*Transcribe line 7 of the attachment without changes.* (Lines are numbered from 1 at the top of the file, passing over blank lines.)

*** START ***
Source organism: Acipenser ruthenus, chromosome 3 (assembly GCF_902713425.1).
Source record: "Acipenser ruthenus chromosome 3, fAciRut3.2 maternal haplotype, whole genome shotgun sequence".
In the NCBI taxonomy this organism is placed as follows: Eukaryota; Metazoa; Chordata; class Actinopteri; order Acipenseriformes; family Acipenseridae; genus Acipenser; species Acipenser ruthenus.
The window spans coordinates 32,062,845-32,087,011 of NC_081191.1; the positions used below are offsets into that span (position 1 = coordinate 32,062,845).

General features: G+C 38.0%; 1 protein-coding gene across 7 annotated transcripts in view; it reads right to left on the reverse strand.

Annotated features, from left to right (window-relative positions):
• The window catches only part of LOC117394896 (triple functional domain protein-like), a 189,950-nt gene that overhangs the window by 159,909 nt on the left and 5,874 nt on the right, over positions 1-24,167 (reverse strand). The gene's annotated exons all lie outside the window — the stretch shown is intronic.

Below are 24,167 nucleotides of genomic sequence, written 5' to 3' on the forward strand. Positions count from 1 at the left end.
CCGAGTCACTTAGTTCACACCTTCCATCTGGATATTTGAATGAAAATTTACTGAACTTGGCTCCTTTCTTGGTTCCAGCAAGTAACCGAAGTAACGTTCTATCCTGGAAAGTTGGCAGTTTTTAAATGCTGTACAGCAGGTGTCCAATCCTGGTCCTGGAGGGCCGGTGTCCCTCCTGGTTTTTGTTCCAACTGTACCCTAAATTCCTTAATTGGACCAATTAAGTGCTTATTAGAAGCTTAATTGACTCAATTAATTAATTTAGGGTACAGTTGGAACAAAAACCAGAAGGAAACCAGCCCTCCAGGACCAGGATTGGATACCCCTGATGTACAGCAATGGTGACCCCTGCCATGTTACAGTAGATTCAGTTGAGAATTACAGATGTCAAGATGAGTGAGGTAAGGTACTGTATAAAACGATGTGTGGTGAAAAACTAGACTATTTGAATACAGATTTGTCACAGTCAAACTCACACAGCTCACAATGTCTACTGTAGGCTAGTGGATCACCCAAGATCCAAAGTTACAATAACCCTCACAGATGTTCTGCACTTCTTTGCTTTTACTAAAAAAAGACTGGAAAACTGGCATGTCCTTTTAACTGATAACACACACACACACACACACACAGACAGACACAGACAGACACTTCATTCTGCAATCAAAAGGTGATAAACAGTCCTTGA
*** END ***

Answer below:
• The window catches only part of LOC117394896 (triple functional domain protein-like), a 189,950-nt gene that overhangs the window by 159,909 nt on the left and 5,874 nt on the right, over positions 1-24,167 (reverse strand). The gene's annotated exons all lie outside the window — the stretch shown is intronic.